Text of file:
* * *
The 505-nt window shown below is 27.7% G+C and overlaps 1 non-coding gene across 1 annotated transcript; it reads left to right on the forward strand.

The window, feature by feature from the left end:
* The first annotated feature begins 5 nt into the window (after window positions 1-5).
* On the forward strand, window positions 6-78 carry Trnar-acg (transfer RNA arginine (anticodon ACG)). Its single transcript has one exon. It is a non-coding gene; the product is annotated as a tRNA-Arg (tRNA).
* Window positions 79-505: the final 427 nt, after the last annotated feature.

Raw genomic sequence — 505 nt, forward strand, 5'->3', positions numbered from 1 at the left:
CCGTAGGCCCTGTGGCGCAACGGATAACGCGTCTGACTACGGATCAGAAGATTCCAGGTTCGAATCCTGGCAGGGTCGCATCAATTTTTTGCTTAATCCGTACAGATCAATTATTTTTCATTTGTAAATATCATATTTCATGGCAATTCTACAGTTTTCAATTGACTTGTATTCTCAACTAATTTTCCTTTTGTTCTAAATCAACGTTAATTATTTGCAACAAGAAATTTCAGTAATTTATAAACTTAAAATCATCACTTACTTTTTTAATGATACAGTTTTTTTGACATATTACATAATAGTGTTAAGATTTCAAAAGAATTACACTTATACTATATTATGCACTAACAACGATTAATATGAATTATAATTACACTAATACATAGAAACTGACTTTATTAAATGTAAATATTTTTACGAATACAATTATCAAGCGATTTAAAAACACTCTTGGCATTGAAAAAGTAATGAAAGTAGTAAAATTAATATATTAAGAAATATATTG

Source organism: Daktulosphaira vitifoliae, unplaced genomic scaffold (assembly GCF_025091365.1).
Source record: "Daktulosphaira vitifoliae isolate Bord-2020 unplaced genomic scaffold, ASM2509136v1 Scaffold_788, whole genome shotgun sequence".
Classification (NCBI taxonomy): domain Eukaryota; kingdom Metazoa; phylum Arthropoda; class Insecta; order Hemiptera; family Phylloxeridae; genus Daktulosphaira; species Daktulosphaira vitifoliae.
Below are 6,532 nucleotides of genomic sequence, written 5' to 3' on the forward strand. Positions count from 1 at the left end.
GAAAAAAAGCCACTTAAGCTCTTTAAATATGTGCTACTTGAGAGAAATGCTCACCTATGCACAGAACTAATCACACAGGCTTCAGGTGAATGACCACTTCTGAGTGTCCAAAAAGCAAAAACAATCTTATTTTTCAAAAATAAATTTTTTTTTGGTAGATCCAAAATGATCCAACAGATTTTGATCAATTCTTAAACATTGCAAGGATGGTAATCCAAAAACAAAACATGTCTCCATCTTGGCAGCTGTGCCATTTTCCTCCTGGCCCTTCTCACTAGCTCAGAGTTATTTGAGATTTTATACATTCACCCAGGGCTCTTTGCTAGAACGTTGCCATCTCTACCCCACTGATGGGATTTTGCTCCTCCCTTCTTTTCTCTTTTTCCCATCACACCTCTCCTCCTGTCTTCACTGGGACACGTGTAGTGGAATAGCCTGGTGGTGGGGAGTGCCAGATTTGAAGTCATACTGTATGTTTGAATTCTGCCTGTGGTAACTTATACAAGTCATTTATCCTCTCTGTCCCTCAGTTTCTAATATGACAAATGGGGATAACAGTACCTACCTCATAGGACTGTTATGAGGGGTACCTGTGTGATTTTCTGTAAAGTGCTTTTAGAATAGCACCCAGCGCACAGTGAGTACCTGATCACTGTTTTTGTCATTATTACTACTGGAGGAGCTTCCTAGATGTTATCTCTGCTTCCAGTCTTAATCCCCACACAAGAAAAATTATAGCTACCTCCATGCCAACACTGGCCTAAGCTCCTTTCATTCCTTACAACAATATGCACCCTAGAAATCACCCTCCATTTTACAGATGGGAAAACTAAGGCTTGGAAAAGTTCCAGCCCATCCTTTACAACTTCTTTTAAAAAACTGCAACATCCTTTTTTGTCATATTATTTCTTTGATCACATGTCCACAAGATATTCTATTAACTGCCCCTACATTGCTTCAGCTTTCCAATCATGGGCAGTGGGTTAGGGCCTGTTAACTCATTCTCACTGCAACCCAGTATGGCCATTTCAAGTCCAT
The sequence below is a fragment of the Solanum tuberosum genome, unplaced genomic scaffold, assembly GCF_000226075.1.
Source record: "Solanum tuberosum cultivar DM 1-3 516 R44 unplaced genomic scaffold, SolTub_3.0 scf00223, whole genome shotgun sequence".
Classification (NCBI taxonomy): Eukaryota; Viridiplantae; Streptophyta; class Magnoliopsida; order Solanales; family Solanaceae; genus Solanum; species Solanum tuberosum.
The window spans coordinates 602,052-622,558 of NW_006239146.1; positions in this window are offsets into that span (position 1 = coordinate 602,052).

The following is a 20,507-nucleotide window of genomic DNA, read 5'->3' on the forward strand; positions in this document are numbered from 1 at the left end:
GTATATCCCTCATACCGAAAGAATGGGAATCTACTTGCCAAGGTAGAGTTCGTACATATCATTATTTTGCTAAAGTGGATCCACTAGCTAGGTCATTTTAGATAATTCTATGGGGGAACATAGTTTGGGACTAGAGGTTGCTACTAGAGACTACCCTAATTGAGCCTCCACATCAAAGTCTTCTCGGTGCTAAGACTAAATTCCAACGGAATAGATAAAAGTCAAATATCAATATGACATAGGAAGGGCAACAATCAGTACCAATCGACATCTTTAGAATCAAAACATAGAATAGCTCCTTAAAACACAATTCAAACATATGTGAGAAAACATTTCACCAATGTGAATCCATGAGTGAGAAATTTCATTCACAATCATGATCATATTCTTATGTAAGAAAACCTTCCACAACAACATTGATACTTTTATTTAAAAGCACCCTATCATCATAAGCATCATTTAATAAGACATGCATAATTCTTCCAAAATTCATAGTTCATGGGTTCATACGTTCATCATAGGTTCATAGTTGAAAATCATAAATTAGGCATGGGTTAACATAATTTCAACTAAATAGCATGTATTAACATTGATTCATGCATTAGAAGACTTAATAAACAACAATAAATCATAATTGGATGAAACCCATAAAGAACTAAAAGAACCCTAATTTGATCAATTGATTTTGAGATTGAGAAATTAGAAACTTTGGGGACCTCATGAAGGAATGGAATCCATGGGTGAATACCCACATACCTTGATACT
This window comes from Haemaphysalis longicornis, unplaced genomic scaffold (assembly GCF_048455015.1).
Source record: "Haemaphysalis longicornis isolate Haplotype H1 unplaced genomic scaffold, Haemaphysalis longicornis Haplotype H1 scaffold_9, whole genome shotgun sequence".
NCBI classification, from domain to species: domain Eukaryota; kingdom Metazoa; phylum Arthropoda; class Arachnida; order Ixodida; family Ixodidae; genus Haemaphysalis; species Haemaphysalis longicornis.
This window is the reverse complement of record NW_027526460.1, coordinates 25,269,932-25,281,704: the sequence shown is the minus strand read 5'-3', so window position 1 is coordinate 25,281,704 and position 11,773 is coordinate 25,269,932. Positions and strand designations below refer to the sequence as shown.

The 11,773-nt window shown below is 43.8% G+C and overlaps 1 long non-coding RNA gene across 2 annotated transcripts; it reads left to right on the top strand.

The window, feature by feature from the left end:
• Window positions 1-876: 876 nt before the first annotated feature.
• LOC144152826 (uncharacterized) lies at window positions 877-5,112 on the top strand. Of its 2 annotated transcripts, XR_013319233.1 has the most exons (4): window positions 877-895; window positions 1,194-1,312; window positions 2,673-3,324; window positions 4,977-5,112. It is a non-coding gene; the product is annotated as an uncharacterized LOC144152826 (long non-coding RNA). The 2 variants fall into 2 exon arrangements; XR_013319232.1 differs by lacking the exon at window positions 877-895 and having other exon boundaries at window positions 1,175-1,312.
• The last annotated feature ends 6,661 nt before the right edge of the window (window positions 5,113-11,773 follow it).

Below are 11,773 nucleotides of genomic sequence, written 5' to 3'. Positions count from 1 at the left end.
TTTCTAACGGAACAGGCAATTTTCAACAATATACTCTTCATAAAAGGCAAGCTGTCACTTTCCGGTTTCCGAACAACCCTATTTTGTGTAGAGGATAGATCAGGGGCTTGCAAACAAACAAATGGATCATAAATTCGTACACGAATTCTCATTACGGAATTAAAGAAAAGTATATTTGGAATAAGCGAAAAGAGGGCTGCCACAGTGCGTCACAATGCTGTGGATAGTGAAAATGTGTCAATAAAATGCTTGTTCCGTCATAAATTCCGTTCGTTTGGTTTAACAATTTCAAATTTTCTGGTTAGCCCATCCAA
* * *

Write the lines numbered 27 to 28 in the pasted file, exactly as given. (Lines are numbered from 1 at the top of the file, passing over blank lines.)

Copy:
• The last annotated feature ends 6,661 nt before the right edge of the window (window positions 5,113-11,773 follow it).

Below are 11,773 nucleotides of genomic sequence, written 5' to 3'. Positions count from 1 at the left end.